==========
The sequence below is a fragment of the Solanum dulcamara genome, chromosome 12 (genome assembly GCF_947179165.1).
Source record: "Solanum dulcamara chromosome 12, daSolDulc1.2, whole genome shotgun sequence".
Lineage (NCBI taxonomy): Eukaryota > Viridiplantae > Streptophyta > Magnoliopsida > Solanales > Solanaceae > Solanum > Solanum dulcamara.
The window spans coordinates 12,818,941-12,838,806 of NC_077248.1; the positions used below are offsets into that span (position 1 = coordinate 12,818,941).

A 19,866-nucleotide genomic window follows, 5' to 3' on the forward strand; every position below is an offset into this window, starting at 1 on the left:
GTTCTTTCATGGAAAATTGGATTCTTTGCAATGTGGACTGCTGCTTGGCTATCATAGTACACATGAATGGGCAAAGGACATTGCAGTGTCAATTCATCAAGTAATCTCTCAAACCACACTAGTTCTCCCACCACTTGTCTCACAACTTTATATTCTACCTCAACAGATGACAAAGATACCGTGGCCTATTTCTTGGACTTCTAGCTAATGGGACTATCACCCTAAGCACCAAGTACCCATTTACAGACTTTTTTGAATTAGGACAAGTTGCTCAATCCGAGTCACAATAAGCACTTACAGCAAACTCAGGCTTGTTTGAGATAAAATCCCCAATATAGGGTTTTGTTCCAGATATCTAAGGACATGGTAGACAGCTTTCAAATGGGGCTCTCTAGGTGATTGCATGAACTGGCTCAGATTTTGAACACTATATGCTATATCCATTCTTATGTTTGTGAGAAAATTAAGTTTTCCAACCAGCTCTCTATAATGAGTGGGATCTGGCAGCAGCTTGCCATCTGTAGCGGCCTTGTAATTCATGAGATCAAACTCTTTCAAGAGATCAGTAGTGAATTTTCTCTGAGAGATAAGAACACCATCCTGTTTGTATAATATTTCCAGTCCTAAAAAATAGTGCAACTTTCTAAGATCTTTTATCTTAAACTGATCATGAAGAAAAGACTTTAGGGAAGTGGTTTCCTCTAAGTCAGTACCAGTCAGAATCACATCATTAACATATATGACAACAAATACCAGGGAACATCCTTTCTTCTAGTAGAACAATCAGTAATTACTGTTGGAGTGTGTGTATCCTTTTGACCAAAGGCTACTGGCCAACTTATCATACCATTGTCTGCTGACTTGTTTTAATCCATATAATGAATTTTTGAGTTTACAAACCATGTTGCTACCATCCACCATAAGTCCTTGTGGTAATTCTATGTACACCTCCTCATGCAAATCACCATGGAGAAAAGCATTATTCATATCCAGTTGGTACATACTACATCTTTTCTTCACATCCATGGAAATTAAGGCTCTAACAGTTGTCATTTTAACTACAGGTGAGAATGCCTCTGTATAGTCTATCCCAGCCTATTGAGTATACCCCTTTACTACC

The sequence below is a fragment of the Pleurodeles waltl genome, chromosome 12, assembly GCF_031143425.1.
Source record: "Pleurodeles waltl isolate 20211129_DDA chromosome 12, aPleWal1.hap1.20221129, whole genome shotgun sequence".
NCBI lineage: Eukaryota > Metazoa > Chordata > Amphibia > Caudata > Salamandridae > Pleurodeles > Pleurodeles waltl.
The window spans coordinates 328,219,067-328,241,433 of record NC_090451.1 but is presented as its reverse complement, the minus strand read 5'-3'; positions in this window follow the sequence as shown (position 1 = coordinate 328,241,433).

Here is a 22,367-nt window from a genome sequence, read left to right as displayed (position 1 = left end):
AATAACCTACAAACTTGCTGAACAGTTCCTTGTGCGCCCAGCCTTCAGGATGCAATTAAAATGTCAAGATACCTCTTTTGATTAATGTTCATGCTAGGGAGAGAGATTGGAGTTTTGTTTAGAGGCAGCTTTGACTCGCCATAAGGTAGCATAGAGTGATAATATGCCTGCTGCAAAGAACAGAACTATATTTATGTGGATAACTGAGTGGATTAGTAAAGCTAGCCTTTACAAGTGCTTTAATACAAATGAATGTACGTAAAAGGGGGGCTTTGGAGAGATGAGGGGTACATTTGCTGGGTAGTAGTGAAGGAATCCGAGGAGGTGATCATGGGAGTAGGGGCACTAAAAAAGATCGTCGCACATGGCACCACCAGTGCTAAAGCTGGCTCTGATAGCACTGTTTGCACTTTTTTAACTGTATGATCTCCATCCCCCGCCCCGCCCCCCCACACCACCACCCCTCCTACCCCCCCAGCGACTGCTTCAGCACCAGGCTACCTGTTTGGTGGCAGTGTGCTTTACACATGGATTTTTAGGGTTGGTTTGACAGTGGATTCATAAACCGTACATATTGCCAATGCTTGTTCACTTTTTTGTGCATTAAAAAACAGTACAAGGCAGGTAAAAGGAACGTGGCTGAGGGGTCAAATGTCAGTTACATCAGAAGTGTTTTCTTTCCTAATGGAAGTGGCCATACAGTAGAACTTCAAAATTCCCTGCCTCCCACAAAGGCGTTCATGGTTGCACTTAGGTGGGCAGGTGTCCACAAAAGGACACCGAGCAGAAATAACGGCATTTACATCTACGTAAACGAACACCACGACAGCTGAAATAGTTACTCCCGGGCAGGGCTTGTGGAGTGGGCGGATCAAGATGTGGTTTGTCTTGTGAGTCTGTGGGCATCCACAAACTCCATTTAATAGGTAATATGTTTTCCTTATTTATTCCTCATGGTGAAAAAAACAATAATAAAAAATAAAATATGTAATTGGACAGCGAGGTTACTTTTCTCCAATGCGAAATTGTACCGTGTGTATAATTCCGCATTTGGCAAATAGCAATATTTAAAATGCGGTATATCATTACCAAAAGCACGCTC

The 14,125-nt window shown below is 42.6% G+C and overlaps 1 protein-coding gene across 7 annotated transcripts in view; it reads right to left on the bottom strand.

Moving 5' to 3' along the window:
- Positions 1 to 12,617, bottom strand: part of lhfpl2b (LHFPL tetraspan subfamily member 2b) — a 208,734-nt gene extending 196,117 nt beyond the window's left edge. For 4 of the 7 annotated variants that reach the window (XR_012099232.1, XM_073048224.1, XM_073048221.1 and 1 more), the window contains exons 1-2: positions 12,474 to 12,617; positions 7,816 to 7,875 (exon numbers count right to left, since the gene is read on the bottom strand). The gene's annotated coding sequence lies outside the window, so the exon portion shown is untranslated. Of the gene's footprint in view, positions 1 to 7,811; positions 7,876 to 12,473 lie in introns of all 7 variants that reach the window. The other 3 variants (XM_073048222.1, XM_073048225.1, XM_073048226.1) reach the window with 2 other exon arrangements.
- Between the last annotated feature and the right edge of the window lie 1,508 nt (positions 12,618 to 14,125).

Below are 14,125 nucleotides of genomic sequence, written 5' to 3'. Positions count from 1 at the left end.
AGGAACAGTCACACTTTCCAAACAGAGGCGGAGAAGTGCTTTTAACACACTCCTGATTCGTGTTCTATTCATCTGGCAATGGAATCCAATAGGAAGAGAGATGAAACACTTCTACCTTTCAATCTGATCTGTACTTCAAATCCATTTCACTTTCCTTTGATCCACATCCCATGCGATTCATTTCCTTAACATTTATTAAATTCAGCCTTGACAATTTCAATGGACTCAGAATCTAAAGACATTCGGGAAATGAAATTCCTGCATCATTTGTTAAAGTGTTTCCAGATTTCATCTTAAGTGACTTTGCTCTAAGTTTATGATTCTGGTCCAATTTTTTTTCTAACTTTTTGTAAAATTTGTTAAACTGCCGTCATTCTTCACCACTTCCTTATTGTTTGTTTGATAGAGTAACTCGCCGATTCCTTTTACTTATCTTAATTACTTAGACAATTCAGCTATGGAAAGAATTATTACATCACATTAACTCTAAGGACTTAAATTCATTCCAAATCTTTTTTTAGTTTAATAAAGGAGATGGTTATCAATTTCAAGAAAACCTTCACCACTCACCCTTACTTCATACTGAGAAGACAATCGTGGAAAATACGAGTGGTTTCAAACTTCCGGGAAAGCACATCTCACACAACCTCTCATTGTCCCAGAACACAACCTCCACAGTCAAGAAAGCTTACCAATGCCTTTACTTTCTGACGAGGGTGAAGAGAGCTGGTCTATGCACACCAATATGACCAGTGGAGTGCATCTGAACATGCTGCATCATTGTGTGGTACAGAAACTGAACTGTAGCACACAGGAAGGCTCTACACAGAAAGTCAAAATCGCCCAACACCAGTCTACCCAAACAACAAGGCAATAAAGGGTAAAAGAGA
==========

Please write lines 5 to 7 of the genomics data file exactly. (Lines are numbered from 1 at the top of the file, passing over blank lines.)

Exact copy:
A 19,866-nucleotide genomic window follows, 5' to 3' on the forward strand; every position below is an offset into this window, starting at 1 on the left:
GTTCTTTCATGGAAAATTGGATTCTTTGCAATGTGGACTGCTGCTTGGCTATCATAGTACACATGAATGGGCAAAGGACATTGCAGTGTCAATTCATCAAGTAATCTCTCAAACCACACTAGTTCTCCCACCACTTGTCTCACAACTTTATATTCTACCTCAACAGATGACAAAGATACCGTGGCCTATTTCTTGGACTTCTAGCTAATGGGACTATCACCCTAAGCACCAAGTACCCATTTACAGACTTTTTTGAATTAGGACAAGTTGCTCAATCCGAGTCACAATAAGCACTTACAGCAAACTCAGGCTTGTTTGAGATAAAATCCCCAATATAGGGTTTTGTTCCAGATATCTAAGGACATGGTAGACAGCTTTCAAATGGGGCTCTCTAGGTGATTGCATGAACTGGCTCAGATTTTGAACACTATATGCTATATCCATTCTTATGTTTGTGAGAAAATTAAGTTTTCCAACCAGCTCTCTATAATGAGTGGGATCTGGCAGCAGCTTGCCATCTGTAGCGGCCTTGTAATTCATGAGATCAAACTCTTTCAAGAGATCAGTAGTGAATTTTCTCTGAGAGATAAGAACACCATCCTGTTTGTATAATATTTCCAGTCCTAAAAAATAGTGCAACTTTCTAAGATCTTTTATCTTAAACTGATCATGAAGAAAAGACTTTAGGGAAGTGGTTTCCTCTAAGTCAGTACCAGTCAGAATCACATCATTAACATATATGACAACAAATACCAGGGAACATCCTTTCTTCTAGTAGAACAATCAGTAATTACTGTTGGAGTGTGTGTATCCTTTTGACCAAAGGCTACTGGCCAACTTATCATACCATTGTCTGCTGACTTGTTTTAATCCATATAATGAATTTTTGAGTTTACAAACCATGTTGCTACCATCCACCATAAGTCCTTGTGGTAATTCTATGTACACCTCCTCATGCAAATCACCATGGAGAAAAGCATTATTCATATCCAGTTGGTACATACTACATCTTTTCTTCACATCCATGGAAATTAAGGCTCTAACAGTTGTCATTTTAACTACAGGTGAGAATGCCTCTGTATAGTCTATCCCAGCCTATTGAGTATACCCCTTTACTACC

The sequence below is a fragment of the Pleurodeles waltl genome, chromosome 12, assembly GCF_031143425.1.